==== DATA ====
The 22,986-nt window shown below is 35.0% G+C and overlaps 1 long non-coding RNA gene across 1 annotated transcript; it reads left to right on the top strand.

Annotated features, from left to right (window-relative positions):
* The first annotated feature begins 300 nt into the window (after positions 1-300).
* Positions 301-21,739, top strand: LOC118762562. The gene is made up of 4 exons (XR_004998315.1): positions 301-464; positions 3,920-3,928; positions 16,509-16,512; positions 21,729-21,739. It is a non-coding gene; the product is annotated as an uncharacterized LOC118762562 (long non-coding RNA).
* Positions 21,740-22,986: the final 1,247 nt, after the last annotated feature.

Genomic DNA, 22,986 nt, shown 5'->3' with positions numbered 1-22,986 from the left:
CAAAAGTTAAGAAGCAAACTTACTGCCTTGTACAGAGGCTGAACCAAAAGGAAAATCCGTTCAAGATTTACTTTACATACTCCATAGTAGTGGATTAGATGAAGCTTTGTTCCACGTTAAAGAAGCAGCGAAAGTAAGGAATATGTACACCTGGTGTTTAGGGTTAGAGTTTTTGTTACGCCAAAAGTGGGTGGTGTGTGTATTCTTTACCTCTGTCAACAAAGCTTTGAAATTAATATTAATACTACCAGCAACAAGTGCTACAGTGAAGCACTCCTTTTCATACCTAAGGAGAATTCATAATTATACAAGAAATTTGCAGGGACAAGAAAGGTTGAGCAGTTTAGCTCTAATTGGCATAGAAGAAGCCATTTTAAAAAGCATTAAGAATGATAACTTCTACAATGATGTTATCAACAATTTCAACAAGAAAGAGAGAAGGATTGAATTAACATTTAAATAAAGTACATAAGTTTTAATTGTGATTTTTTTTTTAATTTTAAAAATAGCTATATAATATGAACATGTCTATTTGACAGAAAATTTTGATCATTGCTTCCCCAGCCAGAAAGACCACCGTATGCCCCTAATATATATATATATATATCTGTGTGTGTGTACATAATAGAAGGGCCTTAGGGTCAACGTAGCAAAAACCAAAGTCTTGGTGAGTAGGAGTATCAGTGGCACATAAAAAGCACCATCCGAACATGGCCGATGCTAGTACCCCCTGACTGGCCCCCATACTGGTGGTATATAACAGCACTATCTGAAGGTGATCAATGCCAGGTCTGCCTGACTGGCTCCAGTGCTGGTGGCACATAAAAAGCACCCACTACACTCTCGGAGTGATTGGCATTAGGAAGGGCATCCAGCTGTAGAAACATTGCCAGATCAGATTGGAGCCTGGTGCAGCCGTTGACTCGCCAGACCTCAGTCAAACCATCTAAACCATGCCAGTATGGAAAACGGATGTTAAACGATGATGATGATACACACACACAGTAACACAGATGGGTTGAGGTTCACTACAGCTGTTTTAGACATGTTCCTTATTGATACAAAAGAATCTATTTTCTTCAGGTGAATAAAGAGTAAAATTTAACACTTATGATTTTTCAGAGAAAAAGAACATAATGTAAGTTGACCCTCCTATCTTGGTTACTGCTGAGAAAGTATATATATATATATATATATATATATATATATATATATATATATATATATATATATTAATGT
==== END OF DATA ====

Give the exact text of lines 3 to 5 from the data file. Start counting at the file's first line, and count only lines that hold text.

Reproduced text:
* The first annotated feature begins 300 nt into the window (after positions 1-300).
* Positions 301-21,739, top strand: LOC118762562. The gene is made up of 4 exons (XR_004998315.1): positions 301-464; positions 3,920-3,928; positions 16,509-16,512; positions 21,729-21,739. It is a non-coding gene; the product is annotated as an uncharacterized LOC118762562 (long non-coding RNA).
* Positions 21,740-22,986: the final 1,247 nt, after the last annotated feature.